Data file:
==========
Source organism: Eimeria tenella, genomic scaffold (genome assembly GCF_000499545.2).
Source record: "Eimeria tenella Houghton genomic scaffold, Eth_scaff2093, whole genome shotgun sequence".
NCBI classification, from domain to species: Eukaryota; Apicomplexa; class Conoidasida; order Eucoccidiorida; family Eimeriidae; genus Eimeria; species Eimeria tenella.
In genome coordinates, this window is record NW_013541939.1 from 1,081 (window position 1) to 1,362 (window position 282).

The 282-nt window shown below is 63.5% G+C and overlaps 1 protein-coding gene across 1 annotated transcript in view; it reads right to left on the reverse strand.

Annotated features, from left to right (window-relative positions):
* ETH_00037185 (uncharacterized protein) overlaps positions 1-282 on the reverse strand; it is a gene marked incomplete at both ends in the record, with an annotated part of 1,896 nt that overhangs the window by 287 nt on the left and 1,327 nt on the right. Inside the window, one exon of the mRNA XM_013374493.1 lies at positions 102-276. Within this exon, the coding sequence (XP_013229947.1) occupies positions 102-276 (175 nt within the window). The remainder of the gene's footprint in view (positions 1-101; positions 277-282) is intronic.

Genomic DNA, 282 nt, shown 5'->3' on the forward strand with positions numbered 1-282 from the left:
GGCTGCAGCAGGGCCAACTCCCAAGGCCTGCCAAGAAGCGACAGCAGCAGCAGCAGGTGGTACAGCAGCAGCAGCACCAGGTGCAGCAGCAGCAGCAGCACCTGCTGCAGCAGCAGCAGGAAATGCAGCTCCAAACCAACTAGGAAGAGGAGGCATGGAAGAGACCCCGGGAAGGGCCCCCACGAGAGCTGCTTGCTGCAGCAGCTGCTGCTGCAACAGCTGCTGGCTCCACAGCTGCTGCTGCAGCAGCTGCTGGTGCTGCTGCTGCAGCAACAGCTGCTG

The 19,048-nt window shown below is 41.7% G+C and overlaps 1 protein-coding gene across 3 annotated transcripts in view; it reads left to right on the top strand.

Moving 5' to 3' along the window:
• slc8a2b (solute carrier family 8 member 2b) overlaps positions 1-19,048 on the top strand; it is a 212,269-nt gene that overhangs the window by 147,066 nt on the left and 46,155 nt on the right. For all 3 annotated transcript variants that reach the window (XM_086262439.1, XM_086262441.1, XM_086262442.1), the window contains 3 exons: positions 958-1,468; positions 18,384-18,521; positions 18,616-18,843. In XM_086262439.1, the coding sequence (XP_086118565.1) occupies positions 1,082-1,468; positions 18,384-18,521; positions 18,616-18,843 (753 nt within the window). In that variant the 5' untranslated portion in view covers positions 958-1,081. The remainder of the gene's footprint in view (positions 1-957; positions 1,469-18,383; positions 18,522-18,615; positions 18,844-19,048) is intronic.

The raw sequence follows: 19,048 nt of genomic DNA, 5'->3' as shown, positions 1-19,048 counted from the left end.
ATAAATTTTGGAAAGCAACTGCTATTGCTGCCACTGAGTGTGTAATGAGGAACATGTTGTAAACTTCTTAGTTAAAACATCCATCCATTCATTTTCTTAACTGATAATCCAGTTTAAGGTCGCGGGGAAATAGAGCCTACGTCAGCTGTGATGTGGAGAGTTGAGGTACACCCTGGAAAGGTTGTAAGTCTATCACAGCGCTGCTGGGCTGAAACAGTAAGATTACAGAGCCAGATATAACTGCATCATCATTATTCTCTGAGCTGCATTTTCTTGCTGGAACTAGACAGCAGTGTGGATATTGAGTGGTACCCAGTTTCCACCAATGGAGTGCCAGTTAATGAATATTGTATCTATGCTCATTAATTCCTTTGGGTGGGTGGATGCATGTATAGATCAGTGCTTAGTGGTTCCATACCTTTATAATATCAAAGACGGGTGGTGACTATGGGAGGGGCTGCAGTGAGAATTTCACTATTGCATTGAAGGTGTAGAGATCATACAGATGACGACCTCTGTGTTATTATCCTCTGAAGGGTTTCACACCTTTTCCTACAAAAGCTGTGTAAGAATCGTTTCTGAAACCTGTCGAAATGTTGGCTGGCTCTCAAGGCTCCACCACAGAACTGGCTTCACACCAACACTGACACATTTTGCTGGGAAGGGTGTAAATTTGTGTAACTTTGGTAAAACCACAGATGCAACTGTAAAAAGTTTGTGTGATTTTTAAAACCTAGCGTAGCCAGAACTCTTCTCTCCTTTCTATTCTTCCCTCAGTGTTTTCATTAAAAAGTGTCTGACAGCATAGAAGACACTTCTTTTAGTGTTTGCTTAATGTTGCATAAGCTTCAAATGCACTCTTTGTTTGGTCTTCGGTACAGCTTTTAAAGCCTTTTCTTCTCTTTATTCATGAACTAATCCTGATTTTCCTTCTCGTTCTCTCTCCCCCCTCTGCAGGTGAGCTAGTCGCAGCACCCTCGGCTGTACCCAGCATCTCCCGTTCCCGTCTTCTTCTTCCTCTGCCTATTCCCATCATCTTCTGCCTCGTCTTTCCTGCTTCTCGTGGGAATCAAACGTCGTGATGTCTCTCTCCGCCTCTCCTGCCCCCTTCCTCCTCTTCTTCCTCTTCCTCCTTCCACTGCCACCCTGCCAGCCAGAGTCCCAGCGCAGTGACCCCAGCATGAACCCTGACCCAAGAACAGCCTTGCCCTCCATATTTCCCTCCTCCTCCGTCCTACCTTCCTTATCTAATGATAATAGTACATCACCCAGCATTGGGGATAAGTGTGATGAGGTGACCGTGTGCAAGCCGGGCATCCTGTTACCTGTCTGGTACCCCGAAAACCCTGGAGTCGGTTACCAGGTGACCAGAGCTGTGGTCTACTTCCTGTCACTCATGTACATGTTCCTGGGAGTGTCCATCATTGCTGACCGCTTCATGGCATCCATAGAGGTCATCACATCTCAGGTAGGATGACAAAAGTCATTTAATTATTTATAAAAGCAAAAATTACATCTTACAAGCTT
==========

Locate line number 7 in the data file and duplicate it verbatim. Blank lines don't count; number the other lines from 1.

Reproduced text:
* ETH_00037185 (uncharacterized protein) overlaps positions 1-282 on the reverse strand; it is a gene marked incomplete at both ends in the record, with an annotated part of 1,896 nt that overhangs the window by 287 nt on the left and 1,327 nt on the right. Inside the window, one exon of the mRNA XM_013374493.1 lies at positions 102-276. Within this exon, the coding sequence (XP_013229947.1) occupies positions 102-276 (175 nt within the window). The remainder of the gene's footprint in view (positions 1-101; positions 277-282) is intronic.